It’s that time of year again.

Time for heated holiday debate over whether “Baby It’s Cold Outside” is genuinely problematic.

While seemingly innocent enough to nab PG-rated spots on “Glee” and "Elf,"the song’s lyrics describe a night of booze and questionable consent. She wants to go home, he wants her to stay; she says “no,” he says, “What’s the sense of hurting my pride?”

There’s the argument it was written during a different time. Frank Loesser debuted his song in 1944 with his wife, which some consider proof of its consensual nature.

In this #MeToo climateof new awareness and vigilance over sexual assault and consent, does preserving the historical context really matter?

“I’ve never really noticed the lyrics of that song, but they’re really Weinstein-level creepy,” said Charlie Klarsfeld, founder of LUCY, a New York-based music collective that creates soundscapes and mix tapes for brands such as Chloe and Glossier.

Some artists have found ways to celebrate the song with updated tweaks.

  • Idina Menzel and Michael Bublé altered the lyrics to remove suggestive and alcohol references in their duet for a music video featuring two children.
  • Lady Gaga and Joseph Gordon-Levitt performed it with a gender swap in her 2013 “Muppets Holiday Spectacular.”
  • In 2016, Minneapolis-based musicians Lydia Liza and Josiah Lemanski rewrote the male callbacks on the track completely, keeping the woman’s lyrics mostly the same.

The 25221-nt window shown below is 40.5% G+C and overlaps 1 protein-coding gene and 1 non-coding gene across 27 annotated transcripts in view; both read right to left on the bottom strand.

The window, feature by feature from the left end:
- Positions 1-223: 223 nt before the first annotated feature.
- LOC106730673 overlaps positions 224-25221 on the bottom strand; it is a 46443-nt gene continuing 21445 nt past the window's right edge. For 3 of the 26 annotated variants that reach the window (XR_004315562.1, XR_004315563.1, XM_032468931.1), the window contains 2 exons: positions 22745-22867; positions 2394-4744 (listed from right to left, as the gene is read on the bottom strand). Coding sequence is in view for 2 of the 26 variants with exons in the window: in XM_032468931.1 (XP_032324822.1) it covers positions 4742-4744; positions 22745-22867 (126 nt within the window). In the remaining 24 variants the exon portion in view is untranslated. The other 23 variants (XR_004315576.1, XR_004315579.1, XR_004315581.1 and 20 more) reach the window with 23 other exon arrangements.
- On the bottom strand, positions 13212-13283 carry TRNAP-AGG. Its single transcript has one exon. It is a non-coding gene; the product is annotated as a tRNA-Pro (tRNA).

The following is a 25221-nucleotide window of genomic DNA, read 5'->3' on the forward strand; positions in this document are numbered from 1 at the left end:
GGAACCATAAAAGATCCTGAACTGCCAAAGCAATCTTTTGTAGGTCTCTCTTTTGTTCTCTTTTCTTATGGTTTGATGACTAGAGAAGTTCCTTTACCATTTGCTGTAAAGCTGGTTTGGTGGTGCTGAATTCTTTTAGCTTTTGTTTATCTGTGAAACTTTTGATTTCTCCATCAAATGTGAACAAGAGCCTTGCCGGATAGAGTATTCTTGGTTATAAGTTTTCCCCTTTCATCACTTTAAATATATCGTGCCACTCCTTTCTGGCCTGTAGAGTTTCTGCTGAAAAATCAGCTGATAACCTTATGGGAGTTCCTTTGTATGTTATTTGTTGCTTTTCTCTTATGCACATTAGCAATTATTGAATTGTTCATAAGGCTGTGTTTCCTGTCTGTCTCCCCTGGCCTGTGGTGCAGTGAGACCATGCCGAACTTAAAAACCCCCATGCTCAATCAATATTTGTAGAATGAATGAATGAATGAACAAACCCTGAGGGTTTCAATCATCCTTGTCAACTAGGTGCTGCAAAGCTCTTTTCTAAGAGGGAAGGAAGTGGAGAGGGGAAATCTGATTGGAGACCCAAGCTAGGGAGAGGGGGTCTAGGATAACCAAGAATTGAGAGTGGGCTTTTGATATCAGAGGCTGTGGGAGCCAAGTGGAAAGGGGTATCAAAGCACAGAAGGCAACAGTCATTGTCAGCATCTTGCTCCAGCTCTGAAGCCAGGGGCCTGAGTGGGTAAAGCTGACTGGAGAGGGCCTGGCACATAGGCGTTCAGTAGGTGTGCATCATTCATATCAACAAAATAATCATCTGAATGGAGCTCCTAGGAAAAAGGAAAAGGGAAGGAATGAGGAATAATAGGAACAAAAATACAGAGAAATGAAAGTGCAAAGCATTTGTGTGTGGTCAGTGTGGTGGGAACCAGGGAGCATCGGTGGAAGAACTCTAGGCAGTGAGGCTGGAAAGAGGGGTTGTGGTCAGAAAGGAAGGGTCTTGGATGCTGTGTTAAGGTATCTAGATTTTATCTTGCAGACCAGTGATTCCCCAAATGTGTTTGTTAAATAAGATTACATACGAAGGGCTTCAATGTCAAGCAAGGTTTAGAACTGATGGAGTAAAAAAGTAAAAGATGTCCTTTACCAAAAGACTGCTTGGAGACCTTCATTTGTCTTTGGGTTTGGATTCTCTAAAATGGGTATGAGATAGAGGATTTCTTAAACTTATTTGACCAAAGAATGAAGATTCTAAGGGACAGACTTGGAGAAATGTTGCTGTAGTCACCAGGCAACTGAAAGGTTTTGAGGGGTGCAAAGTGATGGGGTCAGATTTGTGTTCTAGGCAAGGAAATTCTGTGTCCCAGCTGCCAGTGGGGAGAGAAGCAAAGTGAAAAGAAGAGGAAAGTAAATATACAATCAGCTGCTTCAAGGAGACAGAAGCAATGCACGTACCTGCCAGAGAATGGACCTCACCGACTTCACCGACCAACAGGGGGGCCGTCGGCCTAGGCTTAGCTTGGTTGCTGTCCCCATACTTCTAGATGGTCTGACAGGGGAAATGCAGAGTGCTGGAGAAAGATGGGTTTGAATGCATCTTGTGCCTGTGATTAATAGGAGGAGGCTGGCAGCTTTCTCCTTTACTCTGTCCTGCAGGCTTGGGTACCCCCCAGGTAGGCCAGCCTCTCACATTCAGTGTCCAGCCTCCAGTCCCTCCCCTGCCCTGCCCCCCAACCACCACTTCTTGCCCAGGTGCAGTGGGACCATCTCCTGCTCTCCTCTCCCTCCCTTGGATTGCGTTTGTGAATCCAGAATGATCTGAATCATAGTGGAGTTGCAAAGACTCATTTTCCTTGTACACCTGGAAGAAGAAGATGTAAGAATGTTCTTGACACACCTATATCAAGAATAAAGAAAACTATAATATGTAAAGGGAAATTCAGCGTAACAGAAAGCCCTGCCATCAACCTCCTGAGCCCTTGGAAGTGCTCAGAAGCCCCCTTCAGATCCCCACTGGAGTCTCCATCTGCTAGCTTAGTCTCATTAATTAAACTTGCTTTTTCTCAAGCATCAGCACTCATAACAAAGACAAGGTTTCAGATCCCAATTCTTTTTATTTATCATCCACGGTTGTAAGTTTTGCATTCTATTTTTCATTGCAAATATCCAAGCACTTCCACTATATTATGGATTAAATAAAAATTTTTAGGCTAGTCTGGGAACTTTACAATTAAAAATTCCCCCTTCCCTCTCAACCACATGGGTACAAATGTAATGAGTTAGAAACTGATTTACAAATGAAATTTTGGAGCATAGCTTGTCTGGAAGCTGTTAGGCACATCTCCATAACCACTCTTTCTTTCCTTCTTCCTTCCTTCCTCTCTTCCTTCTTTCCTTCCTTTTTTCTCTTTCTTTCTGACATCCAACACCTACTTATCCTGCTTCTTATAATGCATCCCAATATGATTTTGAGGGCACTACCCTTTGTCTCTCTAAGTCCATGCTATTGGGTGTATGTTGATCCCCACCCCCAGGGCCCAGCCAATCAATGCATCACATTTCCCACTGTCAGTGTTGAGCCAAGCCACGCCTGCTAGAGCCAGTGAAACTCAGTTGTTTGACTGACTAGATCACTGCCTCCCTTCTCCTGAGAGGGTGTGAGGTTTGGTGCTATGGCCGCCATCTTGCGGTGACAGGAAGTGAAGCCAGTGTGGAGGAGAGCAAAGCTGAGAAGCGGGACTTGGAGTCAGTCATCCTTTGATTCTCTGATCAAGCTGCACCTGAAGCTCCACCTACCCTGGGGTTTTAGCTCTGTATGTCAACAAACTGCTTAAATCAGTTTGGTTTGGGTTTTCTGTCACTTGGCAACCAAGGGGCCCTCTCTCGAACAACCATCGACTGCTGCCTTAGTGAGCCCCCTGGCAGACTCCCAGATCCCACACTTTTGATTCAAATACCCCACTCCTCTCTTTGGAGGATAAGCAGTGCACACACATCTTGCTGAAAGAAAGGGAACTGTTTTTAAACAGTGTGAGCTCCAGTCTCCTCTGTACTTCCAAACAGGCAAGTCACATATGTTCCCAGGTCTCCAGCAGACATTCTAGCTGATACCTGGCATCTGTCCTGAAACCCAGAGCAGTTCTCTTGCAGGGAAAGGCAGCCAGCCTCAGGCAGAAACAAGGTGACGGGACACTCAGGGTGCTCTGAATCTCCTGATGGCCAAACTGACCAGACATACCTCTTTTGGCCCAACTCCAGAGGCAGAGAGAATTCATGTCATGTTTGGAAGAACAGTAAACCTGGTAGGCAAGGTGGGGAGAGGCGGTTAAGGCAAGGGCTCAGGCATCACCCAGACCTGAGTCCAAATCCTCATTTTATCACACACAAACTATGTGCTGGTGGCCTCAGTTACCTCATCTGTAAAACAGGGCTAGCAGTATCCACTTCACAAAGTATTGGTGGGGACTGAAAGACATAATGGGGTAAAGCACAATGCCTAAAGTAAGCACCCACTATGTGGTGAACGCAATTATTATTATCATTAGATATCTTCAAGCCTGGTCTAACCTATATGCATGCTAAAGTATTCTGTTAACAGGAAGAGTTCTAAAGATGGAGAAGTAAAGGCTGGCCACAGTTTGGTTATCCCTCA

“It’s the man’s responsibility to change,” Lemanski said on their song’s intent.

“It boils down to that. It’s not on the women to dress differently or act differently. Men have to stop being coercive and rapey.”

Their story was quickly picked up by their local news, before spreading to CNN and NPR. The track has more than 1.7 million plays on Spotify.

But not all the attention was positive. “I would get periodic hate mail. Sometimes in the middle of May, someone would be like, ‘Kill yourself,’” said Liza, noting nearly all of the negative messages would come directly to her and not her male partner.

Most common was the argument that the song was written in a “different time.” “Contrary to what people think, we do know the context of the song,” Lemanski said.

They say they’ve received fan mail from listeners who said they replaced the original track with the updated version on their regular holiday rotation. While the events of 2016 — Brock Turner and the presidential election — drove the duo to their project, they believe their song is even more relevant this year, when the conversation around consent and sexual harassment dominates the news.

“This year has been so hard for femme-identifying people and women who have to relive traumatic experiences,” Liza said. “When I think about that, I do think maybe [“Baby It’s Cold Outside”] should be taken out of play.”

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